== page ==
by Julian Spivey
Tom Petty & the Heartbreakers brought their 40th Anniversary tour to North Little Rock’s Verizon Arena on Sunday, April 23 and showed the state of Arkansas would masters of rock & roll look like.
The show began at 7:30 p.m. with a terrific opening set by another rock & roll legend Joe Walsh who thrilled the crowd with performances throughout his career as a solo act, member of the Eagles and member of the James Gang. The most touching moment of Walsh’s set was when he dedicated the Eagles’ classic “Take It to the Limit” to his “brother and bandmate” Glenn Frey, who died last year. Walsh would also treat the crowd to the epic one-two-three punch of finishing his set with “Funk #49,” “Life’s Been Good” and “Rocky Mountain Way” showing off his epic guitar skills throughout.
Petty & the Heartbreakers made their first appearance at Verizon Arena since 2012 with a well-oiled performance being the group’s third show in four nights and second in back-to-back days.
The group uniquely opened the set with “Rockin’ Around (With You),” which had you purchased their self-titled debut album 40 years ago would’ve been the first ever song you heard from them. From there on out the group mixed greatest hits and album cuts splendidly throughout their two-hour set.
While many fans may not have known the set opener, they sure as hell got up on their feet and grooved to the second performance of the might “Mary Jane’s Last Dance,” before Petty & the Heartbreakers launched into a terrific version of “You Don’t Know How It Feels” – hitting the crowd with a great back-to-back highlight of the group’s early ‘90s years.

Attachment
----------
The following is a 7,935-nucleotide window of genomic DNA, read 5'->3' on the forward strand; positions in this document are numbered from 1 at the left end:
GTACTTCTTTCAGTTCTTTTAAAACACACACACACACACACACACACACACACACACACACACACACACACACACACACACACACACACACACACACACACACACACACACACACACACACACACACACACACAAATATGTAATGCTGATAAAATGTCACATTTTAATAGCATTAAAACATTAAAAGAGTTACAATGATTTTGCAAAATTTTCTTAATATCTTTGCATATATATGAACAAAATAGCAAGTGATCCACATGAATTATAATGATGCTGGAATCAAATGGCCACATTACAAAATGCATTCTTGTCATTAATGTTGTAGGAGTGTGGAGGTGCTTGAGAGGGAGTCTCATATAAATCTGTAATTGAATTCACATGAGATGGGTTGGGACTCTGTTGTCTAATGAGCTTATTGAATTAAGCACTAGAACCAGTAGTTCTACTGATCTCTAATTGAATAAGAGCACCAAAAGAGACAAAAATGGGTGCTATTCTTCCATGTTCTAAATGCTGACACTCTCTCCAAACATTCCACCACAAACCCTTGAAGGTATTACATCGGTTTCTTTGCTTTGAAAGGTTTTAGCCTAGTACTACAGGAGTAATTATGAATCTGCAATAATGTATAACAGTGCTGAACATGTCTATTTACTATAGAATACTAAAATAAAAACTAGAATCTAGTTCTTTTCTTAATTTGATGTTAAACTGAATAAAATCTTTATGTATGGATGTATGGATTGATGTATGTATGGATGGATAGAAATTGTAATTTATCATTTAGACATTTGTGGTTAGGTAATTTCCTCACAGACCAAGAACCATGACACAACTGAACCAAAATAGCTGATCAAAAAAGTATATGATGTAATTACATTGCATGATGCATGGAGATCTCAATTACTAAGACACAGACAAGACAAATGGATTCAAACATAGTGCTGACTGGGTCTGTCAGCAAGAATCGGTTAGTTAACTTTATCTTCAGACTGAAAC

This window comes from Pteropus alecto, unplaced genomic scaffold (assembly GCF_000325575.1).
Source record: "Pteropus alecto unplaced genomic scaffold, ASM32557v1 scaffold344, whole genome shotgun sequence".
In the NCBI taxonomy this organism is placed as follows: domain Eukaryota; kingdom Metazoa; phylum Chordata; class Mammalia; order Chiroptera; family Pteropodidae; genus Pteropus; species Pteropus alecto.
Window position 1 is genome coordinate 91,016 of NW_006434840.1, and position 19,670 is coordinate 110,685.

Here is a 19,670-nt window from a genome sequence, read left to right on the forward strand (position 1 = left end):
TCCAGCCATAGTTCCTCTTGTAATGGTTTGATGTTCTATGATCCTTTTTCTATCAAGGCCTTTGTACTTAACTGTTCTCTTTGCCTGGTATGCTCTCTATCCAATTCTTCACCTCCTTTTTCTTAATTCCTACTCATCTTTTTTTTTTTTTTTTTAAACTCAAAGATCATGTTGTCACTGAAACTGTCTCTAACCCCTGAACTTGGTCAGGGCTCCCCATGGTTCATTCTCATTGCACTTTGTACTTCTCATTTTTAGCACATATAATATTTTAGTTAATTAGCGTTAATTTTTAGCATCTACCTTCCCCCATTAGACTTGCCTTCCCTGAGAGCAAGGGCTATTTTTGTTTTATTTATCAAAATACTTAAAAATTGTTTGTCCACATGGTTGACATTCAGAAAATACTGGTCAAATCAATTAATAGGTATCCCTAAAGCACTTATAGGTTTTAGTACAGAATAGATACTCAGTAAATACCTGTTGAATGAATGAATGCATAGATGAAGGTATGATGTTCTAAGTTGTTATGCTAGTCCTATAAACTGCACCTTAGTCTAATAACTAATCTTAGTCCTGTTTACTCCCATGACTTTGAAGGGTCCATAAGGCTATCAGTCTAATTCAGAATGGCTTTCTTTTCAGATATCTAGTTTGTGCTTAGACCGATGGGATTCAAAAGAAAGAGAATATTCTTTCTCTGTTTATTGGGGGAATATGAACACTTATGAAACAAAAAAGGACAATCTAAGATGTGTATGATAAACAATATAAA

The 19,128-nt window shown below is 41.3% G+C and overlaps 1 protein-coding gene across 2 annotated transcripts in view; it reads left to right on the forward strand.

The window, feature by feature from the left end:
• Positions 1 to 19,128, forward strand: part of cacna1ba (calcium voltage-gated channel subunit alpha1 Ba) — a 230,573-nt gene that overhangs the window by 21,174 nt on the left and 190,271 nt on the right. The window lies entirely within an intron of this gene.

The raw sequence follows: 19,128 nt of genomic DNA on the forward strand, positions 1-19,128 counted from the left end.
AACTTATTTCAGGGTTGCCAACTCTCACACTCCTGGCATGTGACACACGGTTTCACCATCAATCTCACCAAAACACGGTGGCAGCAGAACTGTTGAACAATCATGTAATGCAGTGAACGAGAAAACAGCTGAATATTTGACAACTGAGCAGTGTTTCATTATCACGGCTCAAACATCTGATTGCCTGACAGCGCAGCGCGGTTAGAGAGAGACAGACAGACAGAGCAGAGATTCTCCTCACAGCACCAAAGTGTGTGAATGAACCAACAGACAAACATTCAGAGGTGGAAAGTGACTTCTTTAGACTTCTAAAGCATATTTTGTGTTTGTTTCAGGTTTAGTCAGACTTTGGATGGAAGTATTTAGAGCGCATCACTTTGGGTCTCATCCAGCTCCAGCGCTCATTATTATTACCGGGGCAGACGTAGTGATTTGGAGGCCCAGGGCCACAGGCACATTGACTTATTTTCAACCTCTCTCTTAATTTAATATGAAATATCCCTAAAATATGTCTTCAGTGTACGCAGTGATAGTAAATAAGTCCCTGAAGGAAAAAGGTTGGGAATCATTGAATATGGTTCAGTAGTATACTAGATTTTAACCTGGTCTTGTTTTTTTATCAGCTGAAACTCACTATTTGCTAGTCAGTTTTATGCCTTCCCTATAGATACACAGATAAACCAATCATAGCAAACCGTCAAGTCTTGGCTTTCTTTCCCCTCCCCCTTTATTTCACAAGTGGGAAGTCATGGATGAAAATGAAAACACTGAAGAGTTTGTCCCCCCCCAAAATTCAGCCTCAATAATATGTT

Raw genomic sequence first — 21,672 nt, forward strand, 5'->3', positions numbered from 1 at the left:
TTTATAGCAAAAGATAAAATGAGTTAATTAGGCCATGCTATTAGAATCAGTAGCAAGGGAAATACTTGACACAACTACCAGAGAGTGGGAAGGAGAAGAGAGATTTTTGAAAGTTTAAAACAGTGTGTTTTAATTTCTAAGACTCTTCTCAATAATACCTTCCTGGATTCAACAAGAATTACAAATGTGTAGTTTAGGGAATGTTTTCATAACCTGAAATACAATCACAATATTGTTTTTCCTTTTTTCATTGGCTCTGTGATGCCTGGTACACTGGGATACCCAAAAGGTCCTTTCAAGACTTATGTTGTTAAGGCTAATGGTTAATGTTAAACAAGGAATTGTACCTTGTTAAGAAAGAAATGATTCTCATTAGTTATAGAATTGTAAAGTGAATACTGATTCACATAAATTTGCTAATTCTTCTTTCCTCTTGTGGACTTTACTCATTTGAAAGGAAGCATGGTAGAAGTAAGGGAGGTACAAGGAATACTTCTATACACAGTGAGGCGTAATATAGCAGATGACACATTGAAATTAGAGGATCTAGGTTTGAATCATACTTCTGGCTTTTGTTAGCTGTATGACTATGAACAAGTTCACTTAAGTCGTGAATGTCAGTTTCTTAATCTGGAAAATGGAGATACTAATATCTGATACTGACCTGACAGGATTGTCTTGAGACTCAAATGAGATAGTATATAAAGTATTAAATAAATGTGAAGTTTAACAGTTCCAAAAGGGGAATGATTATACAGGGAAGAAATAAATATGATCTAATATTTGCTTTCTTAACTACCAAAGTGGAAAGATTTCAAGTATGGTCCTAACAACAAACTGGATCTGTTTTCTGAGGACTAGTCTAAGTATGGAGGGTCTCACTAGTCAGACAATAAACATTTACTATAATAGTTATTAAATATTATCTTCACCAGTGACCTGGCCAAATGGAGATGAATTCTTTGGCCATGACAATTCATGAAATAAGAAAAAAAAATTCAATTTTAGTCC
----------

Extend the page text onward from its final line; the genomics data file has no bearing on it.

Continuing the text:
Petty told the crowd on Sunday night that he hoped to hit on a bit of each era of the group’s work and showed he meant it with a performance of “Forgotten Man,” off the group’s most recent album Hypnotic Eye in 2014.
Petty and the band gave the crowd a good bit of the Wildflowers album, which seems to be one of Petty’s favorites based on interviews I’ve read and heard and he would like to tour the 1994 album from start-to-finish on the band’s next tour. The group performed the title track, “Time to Move On” and an excellently elongated version of “It’s Good to Be King” from that album. “It’s Good to Be King” showed off how truly underrated guitarist Mike Campbell is; anytime you see a list of “greatest rock guitarists” he should be on it.
A few of my favorite performances of the night were not necessarily greatest hits, but underrated Petty songs in “Walls,” “Yer So Bad” and the hard, bluesy-rock sound of “I Should Have Known,” coming off the band’s blues-infused 2010 album Mojo.
Petty covered the late ‘80s Full Moon Fever portion of his career with back-to-back performances of “I Won’t Back Down” and “Free Fallin’,” which were obviously crowd favorites with the arena singing along loudly in unison. They would later sing along again to “Learning to Fly,” “Refugee” and “Runnin’ Down a Dream,” which the band would end their set with.
The band was serenaded with uproarious applause before returning to the stage a few minutes later with a terrific and hard-charging encore of “You Wreck Me” and “American Girl,” my personal favorite Petty track and the song that truly kicked their career off 40 years ago. It was a magical way to end an amazing night of wonderful rock music.